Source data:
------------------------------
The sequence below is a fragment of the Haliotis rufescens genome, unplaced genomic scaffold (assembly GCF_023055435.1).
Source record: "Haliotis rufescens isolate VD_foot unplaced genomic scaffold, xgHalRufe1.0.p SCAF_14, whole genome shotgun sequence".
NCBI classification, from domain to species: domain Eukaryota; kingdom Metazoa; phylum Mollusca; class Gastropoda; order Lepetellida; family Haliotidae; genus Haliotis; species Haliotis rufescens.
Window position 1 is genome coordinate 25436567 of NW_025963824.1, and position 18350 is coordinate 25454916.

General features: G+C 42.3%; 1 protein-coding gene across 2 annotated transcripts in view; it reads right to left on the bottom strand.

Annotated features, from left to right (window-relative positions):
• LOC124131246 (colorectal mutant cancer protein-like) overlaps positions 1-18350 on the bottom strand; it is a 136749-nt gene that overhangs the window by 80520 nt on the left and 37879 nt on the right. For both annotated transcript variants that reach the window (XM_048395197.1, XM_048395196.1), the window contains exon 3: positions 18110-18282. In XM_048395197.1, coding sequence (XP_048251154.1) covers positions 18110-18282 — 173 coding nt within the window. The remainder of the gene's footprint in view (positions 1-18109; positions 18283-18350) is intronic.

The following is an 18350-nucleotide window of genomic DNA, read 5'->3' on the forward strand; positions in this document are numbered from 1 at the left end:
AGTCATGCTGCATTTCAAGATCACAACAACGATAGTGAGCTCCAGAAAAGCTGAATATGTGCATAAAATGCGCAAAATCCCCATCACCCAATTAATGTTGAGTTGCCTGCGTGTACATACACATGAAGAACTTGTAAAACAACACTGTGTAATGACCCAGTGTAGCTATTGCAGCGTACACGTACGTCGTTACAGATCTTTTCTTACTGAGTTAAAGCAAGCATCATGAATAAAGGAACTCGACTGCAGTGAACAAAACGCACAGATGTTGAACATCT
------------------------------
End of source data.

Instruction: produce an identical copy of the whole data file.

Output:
The sequence below is a fragment of the Haliotis rufescens genome, unplaced genomic scaffold (assembly GCF_023055435.1).
Source record: "Haliotis rufescens isolate VD_foot unplaced genomic scaffold, xgHalRufe1.0.p SCAF_14, whole genome shotgun sequence".
NCBI classification, from domain to species: domain Eukaryota; kingdom Metazoa; phylum Mollusca; class Gastropoda; order Lepetellida; family Haliotidae; genus Haliotis; species Haliotis rufescens.
Window position 1 is genome coordinate 25436567 of NW_025963824.1, and position 18350 is coordinate 25454916.

General features: G+C 42.3%; 1 protein-coding gene across 2 annotated transcripts in view; it reads right to left on the bottom strand.

Annotated features, from left to right (window-relative positions):
• LOC124131246 (colorectal mutant cancer protein-like) overlaps positions 1-18350 on the bottom strand; it is a 136749-nt gene that overhangs the window by 80520 nt on the left and 37879 nt on the right. For both annotated transcript variants that reach the window (XM_048395197.1, XM_048395196.1), the window contains exon 3: positions 18110-18282. In XM_048395197.1, coding sequence (XP_048251154.1) covers positions 18110-18282 — 173 coding nt within the window. The remainder of the gene's footprint in view (positions 1-18109; positions 18283-18350) is intronic.

The following is an 18350-nucleotide window of genomic DNA, read 5'->3' on the forward strand; positions in this document are numbered from 1 at the left end:
AGTCATGCTGCATTTCAAGATCACAACAACGATAGTGAGCTCCAGAAAAGCTGAATATGTGCATAAAATGCGCAAAATCCCCATCACCCAATTAATGTTGAGTTGCCTGCGTGTACATACACATGAAGAACTTGTAAAACAACACTGTGTAATGACCCAGTGTAGCTATTGCAGCGTACACGTACGTCGTTACAGATCTTTTCTTACTGAGTTAAAGCAAGCATCATGAATAAAGGAACTCGACTGCAGTGAACAAAACGCACAGATGTTGAACATCT